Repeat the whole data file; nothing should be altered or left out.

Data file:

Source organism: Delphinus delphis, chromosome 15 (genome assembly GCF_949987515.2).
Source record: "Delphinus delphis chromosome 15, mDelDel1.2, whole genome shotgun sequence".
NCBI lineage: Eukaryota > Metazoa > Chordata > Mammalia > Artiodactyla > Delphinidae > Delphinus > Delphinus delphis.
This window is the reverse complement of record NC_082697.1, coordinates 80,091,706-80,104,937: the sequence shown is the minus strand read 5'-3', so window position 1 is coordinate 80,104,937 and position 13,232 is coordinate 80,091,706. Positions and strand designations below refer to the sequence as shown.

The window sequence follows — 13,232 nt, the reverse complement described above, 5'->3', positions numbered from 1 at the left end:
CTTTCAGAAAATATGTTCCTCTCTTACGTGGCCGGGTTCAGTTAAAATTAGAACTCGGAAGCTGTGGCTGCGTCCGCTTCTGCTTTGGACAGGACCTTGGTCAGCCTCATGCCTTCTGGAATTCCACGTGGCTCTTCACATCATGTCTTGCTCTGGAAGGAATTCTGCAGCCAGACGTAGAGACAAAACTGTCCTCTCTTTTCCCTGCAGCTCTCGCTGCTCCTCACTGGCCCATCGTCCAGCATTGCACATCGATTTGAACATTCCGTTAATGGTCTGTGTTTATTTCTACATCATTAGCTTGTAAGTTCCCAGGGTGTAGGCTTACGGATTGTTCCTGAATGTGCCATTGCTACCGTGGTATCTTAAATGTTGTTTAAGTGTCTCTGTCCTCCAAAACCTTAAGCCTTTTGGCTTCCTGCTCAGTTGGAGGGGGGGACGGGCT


Source organism: Delphinus delphis, chromosome 15 (genome assembly GCF_949987515.2).
Source record: "Delphinus delphis chromosome 15, mDelDel1.2, whole genome shotgun sequence".
NCBI lineage: Eukaryota > Metazoa > Chordata > Mammalia > Artiodactyla > Delphinidae > Delphinus > Delphinus delphis.
This window is the reverse complement of record NC_082697.1, coordinates 80,091,706-80,104,937: the sequence shown is the minus strand read 5'-3', so window position 1 is coordinate 80,104,937 and position 13,232 is coordinate 80,091,706. Positions and strand designations below refer to the sequence as shown.

The window sequence follows — 13,232 nt, the reverse complement described above, 5'->3', positions numbered from 1 at the left end:
CTTTCAGAAAATATGTTCCTCTCTTACGTGGCCGGGTTCAGTTAAAATTAGAACTCGGAAGCTGTGGCTGCGTCCGCTTCTGCTTTGGACAGGACCTTGGTCAGCCTCATGCCTTCTGGAATTCCACGTGGCTCTTCACATCATGTCTTGCTCTGGAAGGAATTCTGCAGCCAGACGTAGAGACAAAACTGTCCTCTCTTTTCCCTGCAGCTCTCGCTGCTCCTCACTGGCCCATCGTCCAGCATTGCACATCGATTTGAACATTCCGTTAATGGTCTGTGTTTATTTCTACATCATTAGCTTGTAAGTTCCCAGGGTGTAGGCTTACGGATTGTTCCTGAATGTGCCATTGCTACCGTGGTATCTTAAATGTTGTTTAAGTGTCTCTGTCCTCCAAAACCTTAAGCCTTTTGGCTTCCTGCTCAGTTGGAGGGGGGGACGGGCT